Flannery O’Connor

Posted on: 1st August 2014  |
Author: Antonio Spadaro SJ
Category: Faith and culture
Tags: Flannery O'Connor, literature, Catholic authors

How much do you know about the American Catholic author whose body of work, although small, has influenced artists from Quentin Tarantino to Bruce Springsteen? Sunday 3rd August is the 50th anniversary of the death of the writer in question – Flannery O’Connor.  Antonio Spadaro SJ explains why O’Connor’s writing is so electrifying.


What do Bruce Springsteen and Nick Cave have in common, or directors John Huston and Quentin Tarantino, or writers such as Raymond Carver and Elizabeth Bishop? Nothing, perhaps - except Flannery O'Connor (1925-1964), who was read, loved, represented or imitated by all of them.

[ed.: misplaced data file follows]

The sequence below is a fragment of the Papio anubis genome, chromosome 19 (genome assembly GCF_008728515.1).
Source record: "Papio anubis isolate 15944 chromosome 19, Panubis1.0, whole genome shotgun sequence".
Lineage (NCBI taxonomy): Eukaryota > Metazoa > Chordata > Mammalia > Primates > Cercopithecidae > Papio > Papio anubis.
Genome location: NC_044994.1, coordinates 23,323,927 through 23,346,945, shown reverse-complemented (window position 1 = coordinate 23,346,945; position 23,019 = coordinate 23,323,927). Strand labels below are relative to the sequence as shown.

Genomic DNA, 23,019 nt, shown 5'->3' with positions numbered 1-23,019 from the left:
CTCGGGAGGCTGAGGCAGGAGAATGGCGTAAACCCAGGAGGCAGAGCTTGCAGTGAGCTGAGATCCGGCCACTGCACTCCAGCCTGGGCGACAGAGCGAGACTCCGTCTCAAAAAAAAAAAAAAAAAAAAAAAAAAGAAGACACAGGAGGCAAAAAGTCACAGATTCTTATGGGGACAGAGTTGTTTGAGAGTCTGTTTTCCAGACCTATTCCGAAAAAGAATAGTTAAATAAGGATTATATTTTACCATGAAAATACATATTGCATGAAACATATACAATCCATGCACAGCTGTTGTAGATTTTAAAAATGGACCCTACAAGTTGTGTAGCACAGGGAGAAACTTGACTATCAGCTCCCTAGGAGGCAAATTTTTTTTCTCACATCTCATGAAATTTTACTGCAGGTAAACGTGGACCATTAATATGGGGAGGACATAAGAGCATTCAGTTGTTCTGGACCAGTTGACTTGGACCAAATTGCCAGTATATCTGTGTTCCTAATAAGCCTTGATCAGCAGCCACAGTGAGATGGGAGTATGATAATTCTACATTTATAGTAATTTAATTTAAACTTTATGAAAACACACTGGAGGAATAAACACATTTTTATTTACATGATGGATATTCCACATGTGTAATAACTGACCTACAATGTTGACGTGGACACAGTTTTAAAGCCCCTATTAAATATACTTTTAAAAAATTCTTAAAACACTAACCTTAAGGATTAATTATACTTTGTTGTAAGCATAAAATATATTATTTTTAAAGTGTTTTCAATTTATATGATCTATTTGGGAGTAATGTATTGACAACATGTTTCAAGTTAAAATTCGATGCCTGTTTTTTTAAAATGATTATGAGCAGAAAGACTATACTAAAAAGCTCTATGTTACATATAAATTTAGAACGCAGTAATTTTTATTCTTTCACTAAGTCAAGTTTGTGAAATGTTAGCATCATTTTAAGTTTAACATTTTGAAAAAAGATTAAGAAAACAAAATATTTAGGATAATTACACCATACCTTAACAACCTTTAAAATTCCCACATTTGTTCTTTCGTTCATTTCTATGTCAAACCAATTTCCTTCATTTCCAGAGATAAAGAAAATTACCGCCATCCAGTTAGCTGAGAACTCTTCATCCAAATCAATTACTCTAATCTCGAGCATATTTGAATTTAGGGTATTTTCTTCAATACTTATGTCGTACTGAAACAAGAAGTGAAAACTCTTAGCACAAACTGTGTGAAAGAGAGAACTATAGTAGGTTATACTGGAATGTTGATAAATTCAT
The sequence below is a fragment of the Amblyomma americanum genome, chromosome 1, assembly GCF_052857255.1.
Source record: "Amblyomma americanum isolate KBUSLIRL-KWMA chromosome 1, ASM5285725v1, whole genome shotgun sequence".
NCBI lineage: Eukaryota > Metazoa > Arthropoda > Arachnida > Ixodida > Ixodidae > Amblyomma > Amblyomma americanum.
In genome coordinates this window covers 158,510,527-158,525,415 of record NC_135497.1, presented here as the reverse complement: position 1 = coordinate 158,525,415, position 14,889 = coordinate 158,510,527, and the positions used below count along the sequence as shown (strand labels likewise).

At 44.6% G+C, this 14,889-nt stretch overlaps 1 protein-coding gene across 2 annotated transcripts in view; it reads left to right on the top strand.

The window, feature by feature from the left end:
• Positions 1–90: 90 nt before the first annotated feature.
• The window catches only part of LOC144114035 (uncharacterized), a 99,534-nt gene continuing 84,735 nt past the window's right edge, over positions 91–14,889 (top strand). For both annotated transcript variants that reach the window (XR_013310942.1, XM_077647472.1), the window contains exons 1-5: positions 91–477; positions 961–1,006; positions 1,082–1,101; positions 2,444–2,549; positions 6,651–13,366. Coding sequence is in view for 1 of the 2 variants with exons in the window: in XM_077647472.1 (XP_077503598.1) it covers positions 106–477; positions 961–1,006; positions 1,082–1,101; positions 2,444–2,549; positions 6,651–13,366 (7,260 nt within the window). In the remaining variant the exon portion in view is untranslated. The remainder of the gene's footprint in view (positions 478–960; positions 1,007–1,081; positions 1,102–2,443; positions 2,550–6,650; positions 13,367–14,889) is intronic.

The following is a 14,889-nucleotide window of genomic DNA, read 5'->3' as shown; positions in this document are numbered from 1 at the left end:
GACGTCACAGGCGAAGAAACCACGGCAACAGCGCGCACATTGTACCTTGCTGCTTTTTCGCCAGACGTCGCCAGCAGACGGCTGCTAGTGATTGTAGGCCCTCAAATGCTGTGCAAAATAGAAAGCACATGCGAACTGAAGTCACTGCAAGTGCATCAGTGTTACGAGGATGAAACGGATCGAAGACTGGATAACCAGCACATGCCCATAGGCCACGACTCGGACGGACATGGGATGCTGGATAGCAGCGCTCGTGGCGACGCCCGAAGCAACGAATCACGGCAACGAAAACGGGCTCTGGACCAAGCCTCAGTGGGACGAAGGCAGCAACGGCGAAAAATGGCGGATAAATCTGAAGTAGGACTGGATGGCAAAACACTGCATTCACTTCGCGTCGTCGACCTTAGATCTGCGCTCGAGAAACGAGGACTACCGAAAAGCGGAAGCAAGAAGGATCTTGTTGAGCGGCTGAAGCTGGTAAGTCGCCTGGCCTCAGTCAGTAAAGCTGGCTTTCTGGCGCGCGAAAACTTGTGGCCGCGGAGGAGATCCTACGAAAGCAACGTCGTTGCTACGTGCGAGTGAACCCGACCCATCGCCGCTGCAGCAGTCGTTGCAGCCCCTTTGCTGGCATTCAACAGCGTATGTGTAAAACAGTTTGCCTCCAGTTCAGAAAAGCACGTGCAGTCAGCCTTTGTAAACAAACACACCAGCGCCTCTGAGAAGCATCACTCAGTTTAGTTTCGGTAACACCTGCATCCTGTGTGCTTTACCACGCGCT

Flannery O’Connor considered her country to be the 'dear old dirty south' between the foothills of Georgia and east Tennessee. She was a daughter of the land from which the Southerners hailed, writers such as Erskine Caldwell, Carson McCullers, Truman Capote, Tennessee Williams, William Faulkner. Her volume of work was not massive, but it was enough to earn her the status of a worshipped writer. She died at the age of 39, leaving only two novels –Wise Blood (1952) and The Violent Bear it Away (1960) – and a handful of short stories published in two stages (1955 and 1965). However, her few writings have since been cherished as iconic, a ‘sacred monster’, a paradigm. The Italian writer, Attilio Bertolucci once said that the essays in O’Connor’s Mystery and Manners collection ‘electrified’ from its pages. This shock factor has at least three dimensions.